Indonesia and Africa – Cultural links behind the Borobudur Ship Expedition.
One of the objectives of the Borobudur Ship Expedition is to highlight the cultural influence that Indonesia and Asia contributed to the Indian Ocean and Africa during the first millennium AD. This is a complex story with many strands and differing interpretations. However, whilst there are many possible links, there are three main influences and activities that stand out.
First, it is known from Roman times, through writers such as Pliny, that Cinnamon came to Europe via East Africa by way of epic sea journeys across the Indian Ocean. To begin with these journeys were probably made by rafts and double-outrigger canoes. As the trade developed, the sophistication of the vessels would have increased over the centuries. The Borobudur Ship would have represented the one of the more sophisticated vessels, probably appearing around the second half of the first millennium AD. However there is no evidence that the Cinnamon trade was undertaken any further south than the shores of Mozambique. Whilst the Indonesian/Malays would have brought mainly spices to African shores, in return they would have returned via India and Sri Lanka with ivory, iron, skins and in some cases slaves. These perilous round-trip journeys may have taken anything up to 3 years to complete.
Secondly, and not linked to the trade in spices, there were certain very significant migrations of Indonesian peoples to Madagascar. Experts believe that Madagascar was an uninhabited island when the migrations started. It is believed that the migrations took place during and possibly before the first millennium AD. Today the Malagasy people recognise that many of their ancestors were from Indonesia (mainly Sumatra, Kalimantan and Java) and this is reflected in the Malagasy language, the physical features of many Malagasy and their traditions and customs.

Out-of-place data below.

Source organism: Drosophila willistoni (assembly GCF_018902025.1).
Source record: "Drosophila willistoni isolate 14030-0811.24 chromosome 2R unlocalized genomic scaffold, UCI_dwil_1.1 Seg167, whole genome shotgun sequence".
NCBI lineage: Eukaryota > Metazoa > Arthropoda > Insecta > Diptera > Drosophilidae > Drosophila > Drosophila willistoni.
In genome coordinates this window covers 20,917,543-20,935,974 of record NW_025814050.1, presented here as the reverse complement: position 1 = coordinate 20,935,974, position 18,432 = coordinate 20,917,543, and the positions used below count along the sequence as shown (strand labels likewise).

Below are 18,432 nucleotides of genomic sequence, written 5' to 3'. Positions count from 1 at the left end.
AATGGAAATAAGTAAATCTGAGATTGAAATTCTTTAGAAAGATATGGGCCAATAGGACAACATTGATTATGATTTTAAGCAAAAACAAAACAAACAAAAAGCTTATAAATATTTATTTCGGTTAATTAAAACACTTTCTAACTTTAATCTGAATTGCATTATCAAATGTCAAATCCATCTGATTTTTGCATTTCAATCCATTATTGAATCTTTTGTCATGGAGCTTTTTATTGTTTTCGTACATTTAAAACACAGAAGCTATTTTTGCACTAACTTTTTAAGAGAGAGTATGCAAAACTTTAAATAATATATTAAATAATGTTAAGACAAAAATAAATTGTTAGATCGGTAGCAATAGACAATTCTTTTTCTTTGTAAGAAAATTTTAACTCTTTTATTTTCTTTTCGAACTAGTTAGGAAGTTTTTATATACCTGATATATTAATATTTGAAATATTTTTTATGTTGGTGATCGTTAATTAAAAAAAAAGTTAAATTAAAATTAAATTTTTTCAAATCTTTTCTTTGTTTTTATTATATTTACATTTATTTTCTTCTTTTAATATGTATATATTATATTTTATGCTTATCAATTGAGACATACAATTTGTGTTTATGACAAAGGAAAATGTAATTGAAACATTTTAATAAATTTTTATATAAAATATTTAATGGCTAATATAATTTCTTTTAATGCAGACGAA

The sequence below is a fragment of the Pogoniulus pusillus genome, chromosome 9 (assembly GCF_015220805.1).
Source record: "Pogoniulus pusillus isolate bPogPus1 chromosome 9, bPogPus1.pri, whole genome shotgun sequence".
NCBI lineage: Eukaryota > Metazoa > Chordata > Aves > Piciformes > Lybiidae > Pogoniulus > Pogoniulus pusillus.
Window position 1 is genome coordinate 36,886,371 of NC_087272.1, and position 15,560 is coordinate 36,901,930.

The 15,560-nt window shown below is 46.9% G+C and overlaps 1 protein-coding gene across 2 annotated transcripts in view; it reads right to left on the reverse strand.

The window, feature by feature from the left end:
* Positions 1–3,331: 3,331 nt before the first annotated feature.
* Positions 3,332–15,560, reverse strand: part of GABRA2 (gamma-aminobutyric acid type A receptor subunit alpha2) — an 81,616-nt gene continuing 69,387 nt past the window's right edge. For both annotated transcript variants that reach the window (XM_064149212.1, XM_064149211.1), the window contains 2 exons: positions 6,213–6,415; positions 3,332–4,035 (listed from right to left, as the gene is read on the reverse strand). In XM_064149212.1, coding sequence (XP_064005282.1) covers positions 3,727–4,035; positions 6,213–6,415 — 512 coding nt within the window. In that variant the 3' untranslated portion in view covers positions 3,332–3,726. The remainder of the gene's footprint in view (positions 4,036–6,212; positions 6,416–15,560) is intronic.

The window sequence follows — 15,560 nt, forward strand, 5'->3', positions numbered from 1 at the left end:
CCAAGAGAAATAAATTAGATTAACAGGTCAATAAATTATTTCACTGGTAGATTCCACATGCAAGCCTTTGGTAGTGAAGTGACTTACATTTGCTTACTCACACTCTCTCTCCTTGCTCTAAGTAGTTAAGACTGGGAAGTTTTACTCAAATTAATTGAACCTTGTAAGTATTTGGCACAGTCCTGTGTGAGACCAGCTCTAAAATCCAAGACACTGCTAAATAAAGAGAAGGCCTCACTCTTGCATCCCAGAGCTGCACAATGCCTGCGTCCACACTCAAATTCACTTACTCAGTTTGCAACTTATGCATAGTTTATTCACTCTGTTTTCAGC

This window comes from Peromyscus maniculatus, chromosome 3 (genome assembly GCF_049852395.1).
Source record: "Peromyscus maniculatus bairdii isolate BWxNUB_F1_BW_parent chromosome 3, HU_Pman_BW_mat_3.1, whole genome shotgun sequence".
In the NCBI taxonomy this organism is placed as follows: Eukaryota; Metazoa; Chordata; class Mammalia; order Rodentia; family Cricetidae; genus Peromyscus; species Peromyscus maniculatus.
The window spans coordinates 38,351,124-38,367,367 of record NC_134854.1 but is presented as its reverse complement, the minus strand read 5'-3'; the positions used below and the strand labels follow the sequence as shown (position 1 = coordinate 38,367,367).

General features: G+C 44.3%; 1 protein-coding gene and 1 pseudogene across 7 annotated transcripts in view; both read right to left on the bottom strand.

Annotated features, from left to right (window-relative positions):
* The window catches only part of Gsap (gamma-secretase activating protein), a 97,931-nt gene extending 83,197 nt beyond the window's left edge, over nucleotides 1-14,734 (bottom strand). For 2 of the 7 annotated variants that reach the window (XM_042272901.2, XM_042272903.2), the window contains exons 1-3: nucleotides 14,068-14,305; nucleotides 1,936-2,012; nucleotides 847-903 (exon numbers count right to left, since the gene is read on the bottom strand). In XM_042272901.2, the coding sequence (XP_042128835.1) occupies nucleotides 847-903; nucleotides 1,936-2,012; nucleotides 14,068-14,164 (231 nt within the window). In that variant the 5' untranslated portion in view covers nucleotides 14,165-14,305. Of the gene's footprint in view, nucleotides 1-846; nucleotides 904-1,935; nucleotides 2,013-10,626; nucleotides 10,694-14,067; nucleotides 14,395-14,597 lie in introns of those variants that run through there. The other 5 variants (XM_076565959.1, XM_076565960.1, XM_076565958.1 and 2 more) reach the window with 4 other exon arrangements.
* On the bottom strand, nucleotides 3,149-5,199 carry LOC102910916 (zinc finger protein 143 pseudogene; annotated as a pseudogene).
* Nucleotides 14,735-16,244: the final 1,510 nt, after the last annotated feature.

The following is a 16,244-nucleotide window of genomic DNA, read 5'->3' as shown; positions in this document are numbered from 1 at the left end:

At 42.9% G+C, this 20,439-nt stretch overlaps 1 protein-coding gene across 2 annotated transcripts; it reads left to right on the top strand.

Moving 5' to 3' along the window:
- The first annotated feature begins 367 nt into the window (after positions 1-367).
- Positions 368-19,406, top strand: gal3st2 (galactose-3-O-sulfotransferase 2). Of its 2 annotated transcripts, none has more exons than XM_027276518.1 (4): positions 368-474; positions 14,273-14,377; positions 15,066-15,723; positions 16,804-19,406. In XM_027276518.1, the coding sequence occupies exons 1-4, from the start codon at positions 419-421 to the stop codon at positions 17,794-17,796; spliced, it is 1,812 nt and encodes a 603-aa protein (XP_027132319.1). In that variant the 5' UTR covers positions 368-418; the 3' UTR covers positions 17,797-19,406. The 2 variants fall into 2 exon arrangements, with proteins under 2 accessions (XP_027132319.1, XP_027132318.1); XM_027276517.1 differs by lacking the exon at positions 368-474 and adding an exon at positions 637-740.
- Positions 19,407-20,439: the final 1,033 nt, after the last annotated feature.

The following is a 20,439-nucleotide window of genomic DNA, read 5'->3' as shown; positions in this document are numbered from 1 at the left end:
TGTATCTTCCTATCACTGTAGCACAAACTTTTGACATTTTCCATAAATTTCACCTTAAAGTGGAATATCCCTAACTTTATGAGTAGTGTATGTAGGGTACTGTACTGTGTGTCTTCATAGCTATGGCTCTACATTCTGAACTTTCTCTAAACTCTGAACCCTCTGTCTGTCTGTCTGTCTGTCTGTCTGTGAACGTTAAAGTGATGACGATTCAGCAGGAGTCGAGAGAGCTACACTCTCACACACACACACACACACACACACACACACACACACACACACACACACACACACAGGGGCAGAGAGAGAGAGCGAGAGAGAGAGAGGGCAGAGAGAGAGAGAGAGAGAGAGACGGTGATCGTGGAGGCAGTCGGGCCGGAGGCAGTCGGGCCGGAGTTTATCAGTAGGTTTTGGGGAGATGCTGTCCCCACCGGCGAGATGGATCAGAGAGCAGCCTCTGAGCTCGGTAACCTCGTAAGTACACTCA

Thirdly, there was widespread botanical influences on parts of Africa, including West Africa. For example the botanical influences that reached West Africa by the first millennium include yams, taro, maize, plantains (bananas), Asian rice and the betel nut. Although it is possible that the latter two spices arrived later than the first millennium . How these botanical influences got to West Africa is a matter of debate. Although it would not have been easy, it is conceivable that the botanical influences travelled overland and along rivers across a corridor of land in central Africa.
The alternative was a sea route via the Cape. Whilst this too would have been difficult it is not inconceivable that at certain times of the year such a route was possible. A further option is that such influences were a combination of local groups and seafarers.
There is certainly a growing body of opinion that the level of trade activity along African shores was much greater in the first millennium that has been accepted until now. And as more information becomes available, a better picture of trade and cultural interaction across the Indian Ocean will emerge. It is the intention of the Expedition that more details of the cultural links between Indonesia and Africa will be contained in the book to be published about the expedition.